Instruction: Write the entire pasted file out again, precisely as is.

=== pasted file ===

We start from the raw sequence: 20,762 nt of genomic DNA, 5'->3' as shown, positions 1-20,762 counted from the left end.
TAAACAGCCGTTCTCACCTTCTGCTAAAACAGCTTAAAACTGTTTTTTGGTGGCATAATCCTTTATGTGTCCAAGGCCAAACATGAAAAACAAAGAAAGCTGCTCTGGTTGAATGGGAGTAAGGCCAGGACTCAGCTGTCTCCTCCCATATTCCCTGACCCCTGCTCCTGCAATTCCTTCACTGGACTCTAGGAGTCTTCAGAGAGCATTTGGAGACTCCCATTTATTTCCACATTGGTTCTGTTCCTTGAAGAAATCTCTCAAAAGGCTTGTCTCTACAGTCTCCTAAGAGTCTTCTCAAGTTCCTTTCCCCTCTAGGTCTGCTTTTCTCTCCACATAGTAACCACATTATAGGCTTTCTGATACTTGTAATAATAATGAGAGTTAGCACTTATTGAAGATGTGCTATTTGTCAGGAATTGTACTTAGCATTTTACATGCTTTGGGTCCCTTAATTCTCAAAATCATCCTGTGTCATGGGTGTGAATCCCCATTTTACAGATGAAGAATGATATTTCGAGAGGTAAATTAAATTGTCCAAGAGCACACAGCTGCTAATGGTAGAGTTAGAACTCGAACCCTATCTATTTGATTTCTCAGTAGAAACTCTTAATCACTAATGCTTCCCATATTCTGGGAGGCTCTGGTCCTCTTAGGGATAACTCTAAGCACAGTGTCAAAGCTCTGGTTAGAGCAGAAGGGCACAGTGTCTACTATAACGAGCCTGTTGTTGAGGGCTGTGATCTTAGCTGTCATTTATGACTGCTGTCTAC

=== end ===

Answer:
We start from the raw sequence: 20,762 nt of genomic DNA, 5'->3' as shown, positions 1-20,762 counted from the left end.
TAAACAGCCGTTCTCACCTTCTGCTAAAACAGCTTAAAACTGTTTTTTGGTGGCATAATCCTTTATGTGTCCAAGGCCAAACATGAAAAACAAAGAAAGCTGCTCTGGTTGAATGGGAGTAAGGCCAGGACTCAGCTGTCTCCTCCCATATTCCCTGACCCCTGCTCCTGCAATTCCTTCACTGGACTCTAGGAGTCTTCAGAGAGCATTTGGAGACTCCCATTTATTTCCACATTGGTTCTGTTCCTTGAAGAAATCTCTCAAAAGGCTTGTCTCTACAGTCTCCTAAGAGTCTTCTCAAGTTCCTTTCCCCTCTAGGTCTGCTTTTCTCTCCACATAGTAACCACATTATAGGCTTTCTGATACTTGTAATAATAATGAGAGTTAGCACTTATTGAAGATGTGCTATTTGTCAGGAATTGTACTTAGCATTTTACATGCTTTGGGTCCCTTAATTCTCAAAATCATCCTGTGTCATGGGTGTGAATCCCCATTTTACAGATGAAGAATGATATTTCGAGAGGTAAATTAAATTGTCCAAGAGCACACAGCTGCTAATGGTAGAGTTAGAACTCGAACCCTATCTATTTGATTTCTCAGTAGAAACTCTTAATCACTAATGCTTCCCATATTCTGGGAGGCTCTGGTCCTCTTAGGGATAACTCTAAGCACAGTGTCAAAGCTCTGGTTAGAGCAGAAGGGCACAGTGTCTACTATAACGAGCCTGTTGTTGAGGGCTGTGATCTTAGCTGTCATTTATGACTGCTGTCTAC